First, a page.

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Mind-body exercises may work at molecular level


Study says yoga, meditation and tai chi influence levels of gene expression, but the findings might be a stretch, Andrew Masterson reports.


A woman doing yoga.
Can yoga really affect gene expression? Take it with a grain of chai.
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Yoga, meditation and tai chi might affect certain gene functions, according to research published in the journal Frontiers in Immunology.

The study – a review of 18 clinical and non-clinical studies into the effects of mind-body interventions – aims to identify how activities such as yoga actually work.

The review was led by Ivana Buric, from Coventry University in England, who felt the standard explanation of benefits from mind-body interventions (MBI) – that they are useful because they are relaxing – did not go far enough.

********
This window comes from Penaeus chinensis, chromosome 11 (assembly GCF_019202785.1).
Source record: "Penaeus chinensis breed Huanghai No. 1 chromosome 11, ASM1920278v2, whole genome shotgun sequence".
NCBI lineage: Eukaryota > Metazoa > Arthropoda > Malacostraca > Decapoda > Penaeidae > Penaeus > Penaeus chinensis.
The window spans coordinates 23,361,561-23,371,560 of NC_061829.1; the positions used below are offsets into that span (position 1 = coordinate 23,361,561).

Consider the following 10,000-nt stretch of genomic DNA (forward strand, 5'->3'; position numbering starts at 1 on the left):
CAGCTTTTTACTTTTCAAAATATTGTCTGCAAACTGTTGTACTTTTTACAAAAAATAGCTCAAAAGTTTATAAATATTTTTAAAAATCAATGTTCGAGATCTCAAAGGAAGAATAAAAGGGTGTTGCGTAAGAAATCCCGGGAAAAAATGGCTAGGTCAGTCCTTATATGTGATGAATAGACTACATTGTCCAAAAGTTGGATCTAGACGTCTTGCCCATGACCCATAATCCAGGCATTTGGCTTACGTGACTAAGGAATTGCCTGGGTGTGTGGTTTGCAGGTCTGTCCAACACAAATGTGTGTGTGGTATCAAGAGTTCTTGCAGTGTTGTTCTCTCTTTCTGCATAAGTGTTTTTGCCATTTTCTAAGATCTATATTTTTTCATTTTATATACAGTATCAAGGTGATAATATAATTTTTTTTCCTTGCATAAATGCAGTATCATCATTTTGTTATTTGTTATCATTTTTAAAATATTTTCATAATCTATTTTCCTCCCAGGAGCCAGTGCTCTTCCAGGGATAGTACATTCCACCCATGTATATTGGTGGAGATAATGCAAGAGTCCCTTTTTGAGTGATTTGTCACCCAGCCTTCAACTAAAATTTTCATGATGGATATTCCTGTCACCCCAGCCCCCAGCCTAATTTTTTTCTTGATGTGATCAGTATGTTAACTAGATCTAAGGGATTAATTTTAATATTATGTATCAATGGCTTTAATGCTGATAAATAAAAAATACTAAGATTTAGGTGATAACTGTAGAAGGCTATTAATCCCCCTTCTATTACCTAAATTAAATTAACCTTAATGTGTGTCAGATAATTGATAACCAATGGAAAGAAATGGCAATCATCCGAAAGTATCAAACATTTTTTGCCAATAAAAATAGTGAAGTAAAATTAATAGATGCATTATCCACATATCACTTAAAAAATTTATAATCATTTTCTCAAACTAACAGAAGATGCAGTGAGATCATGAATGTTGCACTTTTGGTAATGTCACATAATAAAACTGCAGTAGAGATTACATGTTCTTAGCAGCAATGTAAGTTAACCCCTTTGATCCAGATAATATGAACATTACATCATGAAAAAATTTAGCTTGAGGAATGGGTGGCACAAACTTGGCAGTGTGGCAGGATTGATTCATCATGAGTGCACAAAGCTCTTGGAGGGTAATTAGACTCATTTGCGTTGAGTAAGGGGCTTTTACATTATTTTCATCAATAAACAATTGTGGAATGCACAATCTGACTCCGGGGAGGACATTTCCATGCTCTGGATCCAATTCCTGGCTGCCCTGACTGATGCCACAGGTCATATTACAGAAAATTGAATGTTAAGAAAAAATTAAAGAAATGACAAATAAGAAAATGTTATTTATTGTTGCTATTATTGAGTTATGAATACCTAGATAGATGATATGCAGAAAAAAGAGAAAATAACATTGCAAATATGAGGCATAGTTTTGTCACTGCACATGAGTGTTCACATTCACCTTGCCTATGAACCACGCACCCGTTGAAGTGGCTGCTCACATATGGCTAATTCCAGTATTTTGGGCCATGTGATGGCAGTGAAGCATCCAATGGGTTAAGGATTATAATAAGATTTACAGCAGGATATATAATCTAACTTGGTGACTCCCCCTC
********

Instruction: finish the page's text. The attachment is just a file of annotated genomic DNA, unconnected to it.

She and her colleagues suggest practices such as tai chi effect change on a molecular level, altering levels of gene expression.

The mechanism for this, the scientists suggest, is a protein complex called nuclear factor kappa B (NF-kB).

NF-kB controls gene transcription – the transfer of information from DNA to RNA – and is strongly associated with boosting immune response. It is also known to be a key driver of the body’s flight-or-fight response, kicking the system up into a high – and stressful – state of readiness.

Buric’s team say the literature review points to mind-body interventions playing an active role in damping down the transcription activity – and that it might be protective.

“Overall, the studies indicate that these practices are associated with a down-regulation of nuclear factor kappa B pathway,” the report concludes.

“This is the opposite of the effects of chronic stress on gene expression and suggests that MBI practices may lead to a reduced risk of inflammation-related diseases.”

The review comes with a substantial caveat, however. The team reports that the available literature was scarce, and that “it is unclear how the effects of MBIs compare to other healthy interventions such as exercise or nutrition due to the small number of available studies”.

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Andrew Masterson is news editor of Cosmos.
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